Touch Bar Quick Action Scripts


Just sharing some Automator scripts I use for Touch Bar Quick Actions showcasing three different methods - using pre-defined Actions, using AppleScripts and using Shell scripts.

First, head over to System Preferences... > Keyboard > Customize Touch Bar... and drag the Quick Actions icon onto your task bar like so:

Touch Bar Quick Actions Button

Next, open up and create a New Document. Here are a few different types of scripts I use.

Action: Toggle Dark Mode

From the Actions pane, under Library > Utilities > Change System Appearance and double click it:

Automator Change Appearance Toggle Light and Dark Mode

I select Toggle Light / Dark and saved this Quick Action as Dark.workflow.

Note that Workflow receives must be no input. If you select something else like text you’ll find the Quick Action greyed out in the Touch Bar.

There are other ways to Toggle Dark Mode as I previously described!

AppleScript: Lock Screen keystroke

With Automator, you can trigger the configured screensaver (this works even if no screen saver is scheduled): From the Actions pane, under Library > Utilities > Start Screen Saver and double click to add it:

Automator Start Screen Saver

Or put the computer to sleep: From the Actions pane, under Library > Utilities > Run AppleScript. Double click it and enter the script:

tell application "Finder" to sleep

However, both methods don’t lock the computer unless Require password... after sleep or screen saver begins is checked under System Preferences > Security & Privacy > General.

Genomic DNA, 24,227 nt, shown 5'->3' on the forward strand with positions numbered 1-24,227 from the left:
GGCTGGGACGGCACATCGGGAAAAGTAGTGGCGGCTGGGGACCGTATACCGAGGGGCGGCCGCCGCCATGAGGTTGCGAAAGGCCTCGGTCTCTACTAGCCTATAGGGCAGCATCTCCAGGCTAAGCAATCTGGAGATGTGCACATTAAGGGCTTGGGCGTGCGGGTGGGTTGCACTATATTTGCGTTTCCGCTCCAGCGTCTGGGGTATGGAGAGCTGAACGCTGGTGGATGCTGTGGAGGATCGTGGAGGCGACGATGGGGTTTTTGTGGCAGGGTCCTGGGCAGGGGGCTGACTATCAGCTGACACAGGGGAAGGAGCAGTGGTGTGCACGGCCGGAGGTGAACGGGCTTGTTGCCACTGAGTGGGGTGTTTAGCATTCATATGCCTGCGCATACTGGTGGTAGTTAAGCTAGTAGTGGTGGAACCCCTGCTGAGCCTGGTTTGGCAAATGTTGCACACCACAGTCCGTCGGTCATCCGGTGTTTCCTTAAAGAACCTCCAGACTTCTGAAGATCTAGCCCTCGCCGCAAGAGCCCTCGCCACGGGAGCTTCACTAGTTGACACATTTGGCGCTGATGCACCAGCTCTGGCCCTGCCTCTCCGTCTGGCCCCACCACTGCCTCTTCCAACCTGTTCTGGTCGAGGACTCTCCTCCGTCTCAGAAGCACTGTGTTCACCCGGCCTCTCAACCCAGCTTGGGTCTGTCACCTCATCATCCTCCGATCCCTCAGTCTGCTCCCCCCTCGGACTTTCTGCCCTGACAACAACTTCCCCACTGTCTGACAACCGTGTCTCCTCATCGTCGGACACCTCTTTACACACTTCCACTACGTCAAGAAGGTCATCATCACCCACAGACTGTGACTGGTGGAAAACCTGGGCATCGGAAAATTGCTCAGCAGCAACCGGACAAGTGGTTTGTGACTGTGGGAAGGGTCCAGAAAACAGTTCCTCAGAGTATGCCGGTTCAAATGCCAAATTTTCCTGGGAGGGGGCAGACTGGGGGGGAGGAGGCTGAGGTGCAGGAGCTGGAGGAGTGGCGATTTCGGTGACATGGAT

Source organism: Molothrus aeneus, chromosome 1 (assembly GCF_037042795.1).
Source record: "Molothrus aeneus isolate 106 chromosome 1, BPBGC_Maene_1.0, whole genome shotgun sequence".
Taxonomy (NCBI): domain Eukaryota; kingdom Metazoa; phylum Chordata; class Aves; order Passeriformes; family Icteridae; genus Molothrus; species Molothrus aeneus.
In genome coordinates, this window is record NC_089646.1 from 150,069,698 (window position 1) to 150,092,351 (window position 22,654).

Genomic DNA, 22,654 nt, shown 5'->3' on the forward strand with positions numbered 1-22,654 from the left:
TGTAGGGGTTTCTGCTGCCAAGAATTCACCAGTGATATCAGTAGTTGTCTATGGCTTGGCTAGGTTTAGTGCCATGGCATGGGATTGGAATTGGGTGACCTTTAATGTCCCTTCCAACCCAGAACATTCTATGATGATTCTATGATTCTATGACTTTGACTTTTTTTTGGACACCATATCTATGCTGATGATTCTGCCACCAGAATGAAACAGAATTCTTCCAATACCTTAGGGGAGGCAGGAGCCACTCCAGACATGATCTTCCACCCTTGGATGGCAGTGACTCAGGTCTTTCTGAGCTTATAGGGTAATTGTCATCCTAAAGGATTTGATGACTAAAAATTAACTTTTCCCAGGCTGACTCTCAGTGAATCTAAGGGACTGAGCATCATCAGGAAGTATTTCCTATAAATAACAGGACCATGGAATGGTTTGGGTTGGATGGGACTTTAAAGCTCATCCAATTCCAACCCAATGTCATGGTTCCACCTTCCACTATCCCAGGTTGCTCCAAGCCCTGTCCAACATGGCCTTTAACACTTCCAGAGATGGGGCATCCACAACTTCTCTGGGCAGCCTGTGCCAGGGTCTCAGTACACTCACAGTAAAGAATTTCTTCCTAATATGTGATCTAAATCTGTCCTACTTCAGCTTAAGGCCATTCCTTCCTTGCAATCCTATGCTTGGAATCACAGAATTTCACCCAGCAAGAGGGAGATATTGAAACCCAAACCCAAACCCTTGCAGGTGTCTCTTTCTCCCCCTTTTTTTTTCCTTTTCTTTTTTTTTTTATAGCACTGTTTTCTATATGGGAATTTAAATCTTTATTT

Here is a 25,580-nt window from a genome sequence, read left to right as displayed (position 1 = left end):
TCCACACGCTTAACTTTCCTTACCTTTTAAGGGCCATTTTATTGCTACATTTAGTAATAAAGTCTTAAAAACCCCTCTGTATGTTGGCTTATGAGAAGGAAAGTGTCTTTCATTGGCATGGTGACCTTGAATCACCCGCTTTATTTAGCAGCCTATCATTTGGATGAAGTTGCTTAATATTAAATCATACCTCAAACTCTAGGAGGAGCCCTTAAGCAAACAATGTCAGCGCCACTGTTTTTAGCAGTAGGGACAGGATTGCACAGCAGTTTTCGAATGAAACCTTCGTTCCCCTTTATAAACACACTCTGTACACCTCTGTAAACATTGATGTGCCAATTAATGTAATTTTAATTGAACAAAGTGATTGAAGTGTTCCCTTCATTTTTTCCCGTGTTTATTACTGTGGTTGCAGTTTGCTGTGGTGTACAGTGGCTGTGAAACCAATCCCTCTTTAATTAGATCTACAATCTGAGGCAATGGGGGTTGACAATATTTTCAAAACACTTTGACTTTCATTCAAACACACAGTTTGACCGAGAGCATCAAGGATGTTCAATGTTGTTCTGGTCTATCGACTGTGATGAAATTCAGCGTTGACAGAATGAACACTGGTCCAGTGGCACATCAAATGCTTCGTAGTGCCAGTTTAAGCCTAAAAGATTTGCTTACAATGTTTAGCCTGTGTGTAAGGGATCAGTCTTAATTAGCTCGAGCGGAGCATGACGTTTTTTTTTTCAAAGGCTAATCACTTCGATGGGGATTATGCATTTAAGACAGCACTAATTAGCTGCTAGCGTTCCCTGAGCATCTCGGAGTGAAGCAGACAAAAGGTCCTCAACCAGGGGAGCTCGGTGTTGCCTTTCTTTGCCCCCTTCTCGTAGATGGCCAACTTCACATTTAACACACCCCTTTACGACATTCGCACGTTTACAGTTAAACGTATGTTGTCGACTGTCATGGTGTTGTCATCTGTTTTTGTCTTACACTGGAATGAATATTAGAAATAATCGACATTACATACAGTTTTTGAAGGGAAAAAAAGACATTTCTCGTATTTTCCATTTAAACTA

The alternative is to send a system wide Control-Command-Q keystroke which works from High Sierra onward:

tell application "System Events" to keystroke "q" using {control down, command down}

I saved this as Lock.workflow.

There is a built-in Screen Lock Quick Action, but if you want to enhance it to do something else when you lock your computer, then use one of the methods above. But here, I don’t describe what the “something else” can be...

You may get a message to allow Automator to control your computer. You need to allow this or you will get an error running the script. To change this, go to System Preferences > Security & Privacy > Privacy. Click the lock to make changes and then under Accessibility, check Automator.

To find the built-in operations, open up Script, and under Window > Library. For example, double click on Finder to get documentation of what else Finder can do. In the example above, under Legacy suite, you can not only sleep but also shut down and restart.

AppleScript to Navigate an App Menu: New Terminal Window with Profile

This example navigates an application’s menus. Here I want the to open a new window with a specific profile, which I have configured to use zsh instead of bash. The Terminal menu hierarchy for my profile - which I called Z Monokai - is 3-levels deep:

  • Shell
    • New Window
      • Z Monokai

From the Actions pane, under Library > Utilities > Run AppleScript. Double click it and add the code: